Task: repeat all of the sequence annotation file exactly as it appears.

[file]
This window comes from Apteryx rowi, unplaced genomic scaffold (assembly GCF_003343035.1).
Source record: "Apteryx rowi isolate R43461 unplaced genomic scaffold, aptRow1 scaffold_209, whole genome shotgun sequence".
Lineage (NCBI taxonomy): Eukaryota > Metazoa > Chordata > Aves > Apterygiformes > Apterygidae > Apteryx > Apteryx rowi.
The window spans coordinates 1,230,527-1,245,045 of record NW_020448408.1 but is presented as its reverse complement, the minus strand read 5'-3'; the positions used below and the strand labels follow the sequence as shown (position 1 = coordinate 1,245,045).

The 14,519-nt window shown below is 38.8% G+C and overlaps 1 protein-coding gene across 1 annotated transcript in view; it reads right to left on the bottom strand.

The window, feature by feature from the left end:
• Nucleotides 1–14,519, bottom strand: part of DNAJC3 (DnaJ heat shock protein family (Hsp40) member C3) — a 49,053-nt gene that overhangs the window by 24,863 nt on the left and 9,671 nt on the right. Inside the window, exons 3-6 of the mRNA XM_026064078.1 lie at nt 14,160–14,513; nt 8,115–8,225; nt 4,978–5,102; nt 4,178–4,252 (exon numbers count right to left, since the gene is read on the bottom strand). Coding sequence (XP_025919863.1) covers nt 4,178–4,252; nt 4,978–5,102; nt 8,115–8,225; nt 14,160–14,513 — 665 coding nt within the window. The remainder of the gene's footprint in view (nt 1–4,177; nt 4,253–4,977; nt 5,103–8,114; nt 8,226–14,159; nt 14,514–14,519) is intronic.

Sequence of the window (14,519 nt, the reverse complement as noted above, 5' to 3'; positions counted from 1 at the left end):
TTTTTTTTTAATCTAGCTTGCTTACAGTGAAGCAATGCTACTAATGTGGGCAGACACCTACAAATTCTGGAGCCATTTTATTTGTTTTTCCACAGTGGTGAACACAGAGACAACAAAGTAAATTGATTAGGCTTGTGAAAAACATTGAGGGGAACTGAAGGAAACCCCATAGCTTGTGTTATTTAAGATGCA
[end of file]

This window comes from Apteryx rowi, unplaced genomic scaffold (assembly GCF_003343035.1).
Source record: "Apteryx rowi isolate R43461 unplaced genomic scaffold, aptRow1 scaffold_209, whole genome shotgun sequence".
Lineage (NCBI taxonomy): Eukaryota > Metazoa > Chordata > Aves > Apterygiformes > Apterygidae > Apteryx > Apteryx rowi.
The window spans coordinates 1,230,527-1,245,045 of record NW_020448408.1 but is presented as its reverse complement, the minus strand read 5'-3'; the positions used below and the strand labels follow the sequence as shown (position 1 = coordinate 1,245,045).

The 14,519-nt window shown below is 38.8% G+C and overlaps 1 protein-coding gene across 1 annotated transcript in view; it reads right to left on the bottom strand.

The window, feature by feature from the left end:
• Nucleotides 1–14,519, bottom strand: part of DNAJC3 (DnaJ heat shock protein family (Hsp40) member C3) — a 49,053-nt gene that overhangs the window by 24,863 nt on the left and 9,671 nt on the right. Inside the window, exons 3-6 of the mRNA XM_026064078.1 lie at nt 14,160–14,513; nt 8,115–8,225; nt 4,978–5,102; nt 4,178–4,252 (exon numbers count right to left, since the gene is read on the bottom strand). Coding sequence (XP_025919863.1) covers nt 4,178–4,252; nt 4,978–5,102; nt 8,115–8,225; nt 14,160–14,513 — 665 coding nt within the window. The remainder of the gene's footprint in view (nt 1–4,177; nt 4,253–4,977; nt 5,103–8,114; nt 8,226–14,159; nt 14,514–14,519) is intronic.

Sequence of the window (14,519 nt, the reverse complement as noted above, 5' to 3'; positions counted from 1 at the left end):
TTTTTTTTTAATCTAGCTTGCTTACAGTGAAGCAATGCTACTAATGTGGGCAGACACCTACAAATTCTGGAGCCATTTTATTTGTTTTTCCACAGTGGTGAACACAGAGACAACAAAGTAAATTGATTAGGCTTGTGAAAAACATTGAGGGGAACTGAAGGAAACCCCATAGCTTGTGTTATTTAAGATGCA